Blogging - Providing regularly scheduled content on your website should be the foundation of your content marketing strategy and the first rung in your relationship building tactic.

Keep your blog posts focused and give your audience ‘useable’ information.

The Freebie – Your ethical bribe is the primary tool that will ‘hook’ the visitor into becoming a subscriber. At this point, you will be able to develop a stronger connection.

Since you took the time to find a ‘doable’ niche and searched for your audience, you know what they want . . . what they need. Your content and especially your freebie should define their want or need and provide the solution.

Email Marketing – This is an essential element of turning a subscriber into a customer/client.

You need to set up an autoresponder series, beginning with the Welcome Message, that establishes you as the go-to person in your niche.

After the automatic email series, continue to provide valuable information on a regular basis. This cultivates trust and authority, and leads to sales.

Article Directories – Publishing on article directories, like Ezine Articles, is an excellent strategy to broaden your visibility and increase your audience. This allows you to develop new relationships.

If you provide valuable information that’s actually useable, news sites may very well pick it up. This in turn leads to even more visible and a larger audience.

Guest Blogging – This is one of the most powerful article marketing strategies when used to create authority and credibility, create connections, increase your audience, and build relationships.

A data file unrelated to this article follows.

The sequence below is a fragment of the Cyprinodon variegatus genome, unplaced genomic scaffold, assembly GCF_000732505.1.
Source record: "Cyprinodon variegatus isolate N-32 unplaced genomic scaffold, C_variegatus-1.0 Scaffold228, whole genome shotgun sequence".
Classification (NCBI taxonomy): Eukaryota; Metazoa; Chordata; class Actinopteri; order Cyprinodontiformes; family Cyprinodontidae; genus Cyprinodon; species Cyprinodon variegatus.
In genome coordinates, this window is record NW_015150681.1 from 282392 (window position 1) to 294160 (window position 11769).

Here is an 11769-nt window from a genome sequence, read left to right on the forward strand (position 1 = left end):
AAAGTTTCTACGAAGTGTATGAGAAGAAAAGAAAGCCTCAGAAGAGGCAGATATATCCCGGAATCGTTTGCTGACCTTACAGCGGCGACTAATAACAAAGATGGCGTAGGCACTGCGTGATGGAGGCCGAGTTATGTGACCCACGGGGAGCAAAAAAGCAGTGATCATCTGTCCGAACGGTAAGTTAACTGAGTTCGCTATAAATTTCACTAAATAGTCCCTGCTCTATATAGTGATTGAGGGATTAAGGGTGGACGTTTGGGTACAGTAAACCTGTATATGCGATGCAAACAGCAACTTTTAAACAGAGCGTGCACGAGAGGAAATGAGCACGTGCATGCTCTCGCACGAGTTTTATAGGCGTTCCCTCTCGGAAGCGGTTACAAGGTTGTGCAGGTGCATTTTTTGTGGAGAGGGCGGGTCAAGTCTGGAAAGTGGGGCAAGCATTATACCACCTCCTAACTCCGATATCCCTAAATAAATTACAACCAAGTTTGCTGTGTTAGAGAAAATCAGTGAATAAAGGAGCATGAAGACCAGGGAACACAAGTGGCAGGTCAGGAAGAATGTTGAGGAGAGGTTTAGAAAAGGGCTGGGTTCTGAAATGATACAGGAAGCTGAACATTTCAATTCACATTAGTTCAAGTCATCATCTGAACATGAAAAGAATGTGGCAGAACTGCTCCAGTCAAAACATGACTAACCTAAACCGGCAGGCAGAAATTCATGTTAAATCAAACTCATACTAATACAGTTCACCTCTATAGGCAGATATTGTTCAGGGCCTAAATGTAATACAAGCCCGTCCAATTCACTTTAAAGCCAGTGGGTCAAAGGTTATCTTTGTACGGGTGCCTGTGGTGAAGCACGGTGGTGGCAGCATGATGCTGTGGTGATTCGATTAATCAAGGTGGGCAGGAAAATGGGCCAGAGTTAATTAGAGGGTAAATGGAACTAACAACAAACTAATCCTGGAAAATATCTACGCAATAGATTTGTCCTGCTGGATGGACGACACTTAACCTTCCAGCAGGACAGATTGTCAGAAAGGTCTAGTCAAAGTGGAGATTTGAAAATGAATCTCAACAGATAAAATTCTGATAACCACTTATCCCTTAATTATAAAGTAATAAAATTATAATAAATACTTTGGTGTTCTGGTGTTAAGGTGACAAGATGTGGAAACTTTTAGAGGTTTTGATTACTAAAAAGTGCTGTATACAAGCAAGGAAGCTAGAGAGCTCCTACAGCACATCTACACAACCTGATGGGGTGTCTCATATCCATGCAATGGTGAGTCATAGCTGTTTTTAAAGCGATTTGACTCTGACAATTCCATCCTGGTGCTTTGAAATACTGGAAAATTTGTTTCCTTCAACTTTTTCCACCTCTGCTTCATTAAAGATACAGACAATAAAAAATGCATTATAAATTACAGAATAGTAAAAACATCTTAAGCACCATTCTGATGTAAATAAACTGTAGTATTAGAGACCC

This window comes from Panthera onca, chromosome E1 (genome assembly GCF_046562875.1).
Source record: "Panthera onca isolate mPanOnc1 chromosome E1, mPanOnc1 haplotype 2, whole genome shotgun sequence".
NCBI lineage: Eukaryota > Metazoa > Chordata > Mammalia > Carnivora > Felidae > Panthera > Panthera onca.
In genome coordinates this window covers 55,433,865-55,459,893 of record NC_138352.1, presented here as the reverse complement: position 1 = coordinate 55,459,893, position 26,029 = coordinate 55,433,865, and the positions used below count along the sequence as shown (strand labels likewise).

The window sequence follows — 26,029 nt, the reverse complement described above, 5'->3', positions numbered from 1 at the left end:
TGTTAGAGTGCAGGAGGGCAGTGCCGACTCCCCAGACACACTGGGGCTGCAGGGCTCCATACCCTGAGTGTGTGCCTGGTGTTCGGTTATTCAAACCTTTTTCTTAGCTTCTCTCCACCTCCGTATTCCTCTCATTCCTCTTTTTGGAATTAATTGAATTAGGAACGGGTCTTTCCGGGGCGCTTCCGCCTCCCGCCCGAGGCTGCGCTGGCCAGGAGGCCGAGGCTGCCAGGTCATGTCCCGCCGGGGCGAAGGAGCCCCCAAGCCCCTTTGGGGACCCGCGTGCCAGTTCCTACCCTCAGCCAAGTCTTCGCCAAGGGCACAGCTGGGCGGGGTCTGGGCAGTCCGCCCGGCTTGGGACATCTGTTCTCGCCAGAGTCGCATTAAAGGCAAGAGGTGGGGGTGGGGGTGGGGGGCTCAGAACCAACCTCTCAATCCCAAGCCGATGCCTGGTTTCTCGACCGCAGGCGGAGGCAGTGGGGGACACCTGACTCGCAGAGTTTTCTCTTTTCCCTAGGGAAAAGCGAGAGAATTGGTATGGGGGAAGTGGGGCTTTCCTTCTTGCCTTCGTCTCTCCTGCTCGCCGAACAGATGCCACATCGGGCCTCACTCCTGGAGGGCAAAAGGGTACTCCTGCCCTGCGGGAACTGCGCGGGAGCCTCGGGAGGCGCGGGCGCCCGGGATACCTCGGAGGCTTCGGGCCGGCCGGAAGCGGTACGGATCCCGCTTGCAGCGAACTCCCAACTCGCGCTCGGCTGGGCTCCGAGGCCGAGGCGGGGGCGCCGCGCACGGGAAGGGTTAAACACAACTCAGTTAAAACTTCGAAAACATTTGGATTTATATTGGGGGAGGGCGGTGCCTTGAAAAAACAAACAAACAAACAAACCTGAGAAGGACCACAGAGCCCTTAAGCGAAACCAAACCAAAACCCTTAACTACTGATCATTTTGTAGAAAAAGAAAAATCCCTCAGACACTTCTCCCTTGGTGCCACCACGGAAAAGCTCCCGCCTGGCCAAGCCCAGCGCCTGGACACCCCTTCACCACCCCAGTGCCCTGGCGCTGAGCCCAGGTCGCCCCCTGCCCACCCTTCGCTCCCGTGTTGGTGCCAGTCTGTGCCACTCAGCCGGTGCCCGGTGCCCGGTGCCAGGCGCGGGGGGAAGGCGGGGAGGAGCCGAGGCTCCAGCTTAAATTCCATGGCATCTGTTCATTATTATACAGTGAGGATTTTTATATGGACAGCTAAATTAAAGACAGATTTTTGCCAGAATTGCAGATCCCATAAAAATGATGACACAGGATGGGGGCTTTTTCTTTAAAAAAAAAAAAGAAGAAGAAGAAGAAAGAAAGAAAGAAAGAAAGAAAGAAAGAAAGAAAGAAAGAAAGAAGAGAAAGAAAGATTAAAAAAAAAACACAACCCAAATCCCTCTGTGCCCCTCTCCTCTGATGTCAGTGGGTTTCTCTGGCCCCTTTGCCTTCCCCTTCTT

The important factor when guest blogging is to query major blogs in your industry or niche. Take the time to get acquainted with the type of articles the blog publishes and then pitch an article.

One of my favorite adages is, nothing ventured, nothing gained. So, don’t be intimidated, just go for it.
Using all these strategies helps build authority and credibility. This in turn, makes you more valuable to your audience and helps strengthen your relationships.

Becoming a niche powerhouse through these strategies will help you build a successful business.

P.S. If you liked this article, PLEASE SHARE IT!

To start at the beginning, read Part One: Become a Niche Powerhouse – Find a Niche and Work It

Karen Cioffi is a multi-published author, ghostwriter, freelance writer, and acquisitions editor intern. Visit her at http://karencioffiwritingandmarketing.com for writing and marketing information and be sure to sign up for her FREE monthly newsletter--you'll get two FREE e-books in the process and two more for just stopping by.
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Friday, July 18, 2014

Book Review: How to Succeed In Business Without Really Crying

I love books that offer lessons about getting ahead, writing, and managing a business, and yet aren’t about those things specifically. What I mean is, I enjoy reading about how people are succeeding in the writing life in a totally unique way. That’s one reason I picked up How to Succeed In Business Without Really Crying by Carol Leifer.

Emmy-Nominated Writer and Producer

Leifer has been nominated for four Emmy’s for her writing work on shows like Seinfeld, Saturday Night Live, and the Academy Awards. She’s been on Late Night With David Lettermen over two dozen times, as well as a host of other talk shows. I was interested in her take on things given that she’s in the male-dominated world of comedy.

Part Memoir, Part Business Advice Book

This book was filled with advice combined with Leifer’s own personal stories and photos. It was interesting to see some of the comics and talk show hosts of today (like Paul Reiser, Jerry Seinfeld, and Jay Leno) in early pictures from their college days. It was a testament to the power of relationships that Leifer held on to these friendships. Many of these guys were very helpful in encouraging her and teaching her about the craft.